“He was able to do it all with a keen eye and subtle sensitivity,” explains University of Dundee Rector and actor Brian Cox CBE, Patron of The Peto Collection. “This collection is an extraordinary gift he has left us, so please, learn, appreciate, enjoy and, above all, support its future.”
In addition to the remarkable showcase at the National Portrait Gallery, a collection of portraits of world leaders and political figures is scheduled to line the halls of the Scottish Parliament in Edinburgh this year as part of a season of exhibitions celebrating Peto’s remarkable contribution to portrait photography.
In the meantime, archivists at Dundee University will continue to process the rest of the uncovered Peto prints. With over 100,000 images yet to be developed, it may be fair to assume that fans, enthusiasts and historians alike can anticipate many more iconic snapshots illustrating some of the greatest moments of our time.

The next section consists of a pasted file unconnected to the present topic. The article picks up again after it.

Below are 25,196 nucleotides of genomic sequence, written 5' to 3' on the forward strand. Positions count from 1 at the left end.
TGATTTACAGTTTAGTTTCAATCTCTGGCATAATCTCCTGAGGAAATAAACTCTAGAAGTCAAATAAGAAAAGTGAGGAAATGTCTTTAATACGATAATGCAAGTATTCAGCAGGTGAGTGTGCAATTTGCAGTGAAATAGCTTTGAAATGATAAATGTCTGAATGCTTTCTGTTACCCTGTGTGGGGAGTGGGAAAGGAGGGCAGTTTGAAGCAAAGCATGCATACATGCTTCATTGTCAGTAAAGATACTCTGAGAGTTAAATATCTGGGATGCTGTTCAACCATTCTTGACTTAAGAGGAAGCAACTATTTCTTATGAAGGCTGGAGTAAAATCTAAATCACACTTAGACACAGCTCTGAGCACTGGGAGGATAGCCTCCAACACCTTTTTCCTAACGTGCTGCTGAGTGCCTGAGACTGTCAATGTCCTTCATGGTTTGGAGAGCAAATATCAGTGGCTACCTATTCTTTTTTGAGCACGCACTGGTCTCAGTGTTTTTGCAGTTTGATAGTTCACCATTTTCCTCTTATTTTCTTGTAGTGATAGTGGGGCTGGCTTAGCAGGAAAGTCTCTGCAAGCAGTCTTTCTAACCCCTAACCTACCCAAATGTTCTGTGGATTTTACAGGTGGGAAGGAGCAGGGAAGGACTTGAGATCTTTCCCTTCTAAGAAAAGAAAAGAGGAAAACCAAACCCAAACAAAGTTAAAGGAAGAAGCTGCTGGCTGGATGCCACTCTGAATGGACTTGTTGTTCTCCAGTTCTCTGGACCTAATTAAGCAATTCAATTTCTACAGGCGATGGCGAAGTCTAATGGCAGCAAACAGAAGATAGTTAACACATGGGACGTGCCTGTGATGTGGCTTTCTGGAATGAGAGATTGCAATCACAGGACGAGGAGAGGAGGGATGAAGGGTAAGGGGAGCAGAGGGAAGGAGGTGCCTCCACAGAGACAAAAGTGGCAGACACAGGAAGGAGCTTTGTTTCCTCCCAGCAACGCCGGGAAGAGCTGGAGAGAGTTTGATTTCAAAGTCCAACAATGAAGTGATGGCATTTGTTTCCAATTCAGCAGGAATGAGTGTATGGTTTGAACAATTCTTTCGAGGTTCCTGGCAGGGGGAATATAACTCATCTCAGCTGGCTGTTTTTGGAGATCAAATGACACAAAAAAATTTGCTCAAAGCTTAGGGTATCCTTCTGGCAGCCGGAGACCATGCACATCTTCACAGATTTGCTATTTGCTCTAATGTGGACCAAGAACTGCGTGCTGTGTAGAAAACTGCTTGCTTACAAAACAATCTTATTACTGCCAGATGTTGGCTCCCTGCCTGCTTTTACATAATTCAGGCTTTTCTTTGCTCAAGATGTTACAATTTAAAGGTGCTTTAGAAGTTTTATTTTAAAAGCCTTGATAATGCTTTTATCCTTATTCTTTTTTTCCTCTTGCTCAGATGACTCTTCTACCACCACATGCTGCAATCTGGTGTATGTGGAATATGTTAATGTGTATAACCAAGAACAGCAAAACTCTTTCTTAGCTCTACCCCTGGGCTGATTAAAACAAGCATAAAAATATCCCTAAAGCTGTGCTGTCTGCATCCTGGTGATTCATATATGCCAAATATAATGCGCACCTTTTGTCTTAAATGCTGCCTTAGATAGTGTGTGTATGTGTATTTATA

For more information on the Michael Peto Collection, visit dundee.ac.uk/petocollection
‘I’M WITH THE BAND’
Peto’s collection of The Beatles remains some of the most intimate photographs of the group. At a time when the band was only available through carefully managed photo calls, Peto was instrumental in capturing rare off-duty portraits. This includes Revolutionary 1965—a series of photographs captured during the recording of Rubber Soul and the filming of Help!.